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How long do I have to bring a car accident case?

From the start, victims of car accidents in Illinois share concern over how much time they have to bring a lawsuit in court to recover for the injuries they have sustained-both economic and non-economic.  They have good reason to be urgent too because like other states Illinois has statutes of limitations for these kinds of disputes that bar suits if they are not brought quickly enough.  The exact length of time that you have though depends on the form and function of you lawsuit.  So let’s go over the major categories of cases that relate to Illinois car accident litigation and review the statutes of limitations laws that relate to each of them.

NEGLIGENCE ACTIONS FOR BODILY INJURIES.

If your lawsuit alleges that the defendant(s) acted unreasonably and caused the car accident which led to your bodily injuries, then you have two years to bring a lawsuit as 735 ILCS 5/13-202 lays out:

How long do I have to bring a car accident case?“Actions for damages for an injury to the person, or for false imprisonment, or malicious prosecution, or for a statutory penalty, or for abduction, or for seduction, or for criminal conversation that may proceed pursuant to subsection (a) of Section 7.1 of the Criminal Conversation Abolition Act, except damages resulting from first degree murder or the commission of a Class X felony and the perpetrator thereof is convicted of such crime, shall be commenced within 2 years next after the cause of action accrued…”

If you look closely at this language though you will see that you have two years from the time when your “cause of action accrued” and not when the accident actually happened.  What accrual means in this context is the time when you realized you could bring a case or should have realized you could bring a case.  Furthermore, the accepted idea for when this realization should occur is when you discover your injuries and connect them to the car accident in Illinois.

Obviously, with accidents so traumatic as car crashes, you will probably realize and discover your injuries rather immediately.  The notion of latent harms and subsequent discovery is generally more common with incidents of medical malpractice and other kinds of situations.  Thus, the two years that you have per 735 ILCS 5/13-202 will probably begin soon after the automobile collision.  Yet, you can always for an extension and the test the courts use is reasonability.  Were you reasonable in discovering your injuries until when you did or were you reasonable in not realizing they stemmed from the car crash?  See Del Bianco v. American Motorists Ins.Co., 73 Ill. App. 3d 743, 747 (Ill. App Ct. 1979).

NEGLIGENCE ACTIONS FOR PROPERTY DAMAGE.

If you bring a claim of negligence for property damage in an Illinois court because of a car accident, then you will have more time than if you would have brought one for personal injuries as 735 ILCS 5/13-205 states:

“Actions on unwritten contracts, expressed or implied, or on awards of arbitration, or to recover damages for an injury done to property, real or personal, or to recover the possession of personal property or damages for the detention or conversion thereof, and all civil actions not otherwise provided for, shall be commenced within 5 years next after the cause of action accrued.”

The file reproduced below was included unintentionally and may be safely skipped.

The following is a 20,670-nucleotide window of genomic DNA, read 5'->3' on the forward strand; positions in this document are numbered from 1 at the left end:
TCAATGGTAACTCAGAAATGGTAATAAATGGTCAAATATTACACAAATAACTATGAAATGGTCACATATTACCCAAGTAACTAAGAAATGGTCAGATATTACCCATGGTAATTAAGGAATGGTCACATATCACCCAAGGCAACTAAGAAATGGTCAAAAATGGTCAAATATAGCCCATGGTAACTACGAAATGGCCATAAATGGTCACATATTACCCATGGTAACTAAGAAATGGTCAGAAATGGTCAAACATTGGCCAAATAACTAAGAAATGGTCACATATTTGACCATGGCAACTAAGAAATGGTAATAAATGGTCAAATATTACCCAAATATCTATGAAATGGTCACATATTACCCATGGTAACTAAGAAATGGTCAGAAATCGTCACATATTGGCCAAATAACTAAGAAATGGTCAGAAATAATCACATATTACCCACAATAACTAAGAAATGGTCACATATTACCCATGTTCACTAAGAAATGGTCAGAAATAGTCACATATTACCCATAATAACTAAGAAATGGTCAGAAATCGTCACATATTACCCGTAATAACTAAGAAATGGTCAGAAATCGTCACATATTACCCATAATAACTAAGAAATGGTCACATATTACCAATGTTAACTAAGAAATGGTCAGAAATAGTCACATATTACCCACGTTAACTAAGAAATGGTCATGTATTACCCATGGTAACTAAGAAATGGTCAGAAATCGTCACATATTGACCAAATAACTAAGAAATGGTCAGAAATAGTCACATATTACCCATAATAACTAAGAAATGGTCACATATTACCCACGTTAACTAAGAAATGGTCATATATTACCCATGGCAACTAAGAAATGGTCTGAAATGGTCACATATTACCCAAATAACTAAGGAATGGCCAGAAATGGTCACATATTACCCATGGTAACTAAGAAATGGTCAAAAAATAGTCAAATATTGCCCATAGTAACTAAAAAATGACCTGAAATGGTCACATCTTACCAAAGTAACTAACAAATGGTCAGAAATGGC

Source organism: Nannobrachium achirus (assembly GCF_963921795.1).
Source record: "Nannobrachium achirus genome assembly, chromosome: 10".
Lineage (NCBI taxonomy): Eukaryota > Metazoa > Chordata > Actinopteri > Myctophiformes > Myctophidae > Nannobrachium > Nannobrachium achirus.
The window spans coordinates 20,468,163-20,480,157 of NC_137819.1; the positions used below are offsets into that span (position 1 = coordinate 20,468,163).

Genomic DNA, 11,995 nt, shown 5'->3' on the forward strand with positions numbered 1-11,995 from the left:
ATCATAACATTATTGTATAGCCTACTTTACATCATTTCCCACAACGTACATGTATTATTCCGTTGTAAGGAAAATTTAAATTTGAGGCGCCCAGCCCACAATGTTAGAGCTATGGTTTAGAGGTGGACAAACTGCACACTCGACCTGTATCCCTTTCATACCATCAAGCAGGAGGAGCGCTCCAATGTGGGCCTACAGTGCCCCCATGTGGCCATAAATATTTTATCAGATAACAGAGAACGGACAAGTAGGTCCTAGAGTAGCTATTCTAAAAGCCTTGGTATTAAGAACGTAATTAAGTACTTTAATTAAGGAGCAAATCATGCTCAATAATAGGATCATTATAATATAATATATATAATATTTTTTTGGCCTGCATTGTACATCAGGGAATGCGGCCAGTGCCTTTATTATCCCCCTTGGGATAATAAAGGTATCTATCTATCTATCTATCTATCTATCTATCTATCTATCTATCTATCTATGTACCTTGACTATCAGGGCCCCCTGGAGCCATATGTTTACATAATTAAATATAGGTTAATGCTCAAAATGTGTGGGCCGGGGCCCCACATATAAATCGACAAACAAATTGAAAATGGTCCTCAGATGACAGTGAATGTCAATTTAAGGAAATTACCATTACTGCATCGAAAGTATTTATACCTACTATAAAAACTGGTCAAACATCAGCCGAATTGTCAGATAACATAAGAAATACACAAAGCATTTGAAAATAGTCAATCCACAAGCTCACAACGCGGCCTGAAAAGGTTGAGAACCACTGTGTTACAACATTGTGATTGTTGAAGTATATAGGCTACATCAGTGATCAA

From this language, Illinois law affords you 5 years to pursue your theory of property damage.  Also, it builds in the same ideas of accrual into this section as were in the laws for personal injuries.  Thus, in certain circumstances, you might be able to widen the period of time by which you can file a case after when the car accident happened.  Again, the rule here will be reasonability.

PRODUCTS LIABILITY ACTIONS FOR DAMAGES?

If you choose to pursue a theory of products liability in your Illinois car accident case, then your time constraints will mirror those of negligence: two years for personal injuries and five years for bodily injuries.  Additionally, accrual is considered to begin when you reasonably discern or injuries or should have discerned them.  Yet, there is one additional issue to consider when mulling over a products liability lawsuit: repose.  Illinois has a statute of repose that bars products liability cases after certain periods of time with no exceptions.  Here are the limits set by that law:

  • 12 years from when the product was first sold.
  • 10 years from when the first customer acquired the product.
  • 10 years from when the product was first altered.

Of course, if the buyer and seller specifically contract for a different warranty, then that agreement will trump the above rules but then that would make the matter contractual in nature and less reliant on de facto products liability rules.  Here is Illinois’ statute of repose in pertinent part that would govern in these typical Illinois products liability cases:

“Subject to the provisions of subsections (c) and (d) no product liability action based on any theory or doctrine shall be commenced except within the applicable limitations period and, in any event, within 12 years from the date of first sale, lease or delivery of possession by a seller or 10 years from the date of first sale, lease or delivery of possession to its initial user, consumer, or other non-seller, whichever period expires earlier, of any product unit that is claimed to have injured or damaged the plaintiff, unless the defendant expressly has warranted or promised the product for a longer period and the action is brought within that period.”735 ILCS 5/13-213(b).

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